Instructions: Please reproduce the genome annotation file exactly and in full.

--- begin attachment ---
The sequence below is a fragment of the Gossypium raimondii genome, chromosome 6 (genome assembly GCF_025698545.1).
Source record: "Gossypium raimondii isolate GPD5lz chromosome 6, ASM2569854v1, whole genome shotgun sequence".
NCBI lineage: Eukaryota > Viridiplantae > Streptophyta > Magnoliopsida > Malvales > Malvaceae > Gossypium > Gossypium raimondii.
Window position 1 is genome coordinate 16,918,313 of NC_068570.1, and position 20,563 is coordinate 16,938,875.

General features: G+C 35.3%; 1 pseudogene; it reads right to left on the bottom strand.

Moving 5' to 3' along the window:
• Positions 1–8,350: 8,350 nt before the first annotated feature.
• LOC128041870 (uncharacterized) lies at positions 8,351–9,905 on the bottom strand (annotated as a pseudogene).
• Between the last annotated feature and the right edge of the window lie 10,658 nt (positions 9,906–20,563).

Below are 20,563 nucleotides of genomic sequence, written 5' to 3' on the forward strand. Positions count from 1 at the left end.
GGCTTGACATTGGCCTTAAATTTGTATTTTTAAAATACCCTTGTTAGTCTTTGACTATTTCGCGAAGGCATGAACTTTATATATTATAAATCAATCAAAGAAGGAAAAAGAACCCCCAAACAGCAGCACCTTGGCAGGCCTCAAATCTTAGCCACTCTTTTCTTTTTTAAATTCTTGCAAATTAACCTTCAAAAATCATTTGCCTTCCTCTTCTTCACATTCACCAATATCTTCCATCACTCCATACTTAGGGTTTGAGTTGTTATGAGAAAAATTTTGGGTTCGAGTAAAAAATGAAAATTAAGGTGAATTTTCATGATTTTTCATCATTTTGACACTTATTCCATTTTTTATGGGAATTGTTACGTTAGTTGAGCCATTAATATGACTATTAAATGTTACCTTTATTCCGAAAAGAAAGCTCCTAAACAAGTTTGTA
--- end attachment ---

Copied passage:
The sequence below is a fragment of the Gossypium raimondii genome, chromosome 6 (genome assembly GCF_025698545.1).
Source record: "Gossypium raimondii isolate GPD5lz chromosome 6, ASM2569854v1, whole genome shotgun sequence".
NCBI lineage: Eukaryota > Viridiplantae > Streptophyta > Magnoliopsida > Malvales > Malvaceae > Gossypium > Gossypium raimondii.
Window position 1 is genome coordinate 16,918,313 of NC_068570.1, and position 20,563 is coordinate 16,938,875.

General features: G+C 35.3%; 1 pseudogene; it reads right to left on the bottom strand.

Moving 5' to 3' along the window:
• Positions 1–8,350: 8,350 nt before the first annotated feature.
• LOC128041870 (uncharacterized) lies at positions 8,351–9,905 on the bottom strand (annotated as a pseudogene).
• Between the last annotated feature and the right edge of the window lie 10,658 nt (positions 9,906–20,563).

Below are 20,563 nucleotides of genomic sequence, written 5' to 3' on the forward strand. Positions count from 1 at the left end.
GGCTTGACATTGGCCTTAAATTTGTATTTTTAAAATACCCTTGTTAGTCTTTGACTATTTCGCGAAGGCATGAACTTTATATATTATAAATCAATCAAAGAAGGAAAAAGAACCCCCAAACAGCAGCACCTTGGCAGGCCTCAAATCTTAGCCACTCTTTTCTTTTTTAAATTCTTGCAAATTAACCTTCAAAAATCATTTGCCTTCCTCTTCTTCACATTCACCAATATCTTCCATCACTCCATACTTAGGGTTTGAGTTGTTATGAGAAAAATTTTGGGTTCGAGTAAAAAATGAAAATTAAGGTGAATTTTCATGATTTTTCATCATTTTGACACTTATTCCATTTTTTATGGGAATTGTTACGTTAGTTGAGCCATTAATATGACTATTAAATGTTACCTTTATTCCGAAAAGAAAGCTCCTAAACAAGTTTGTA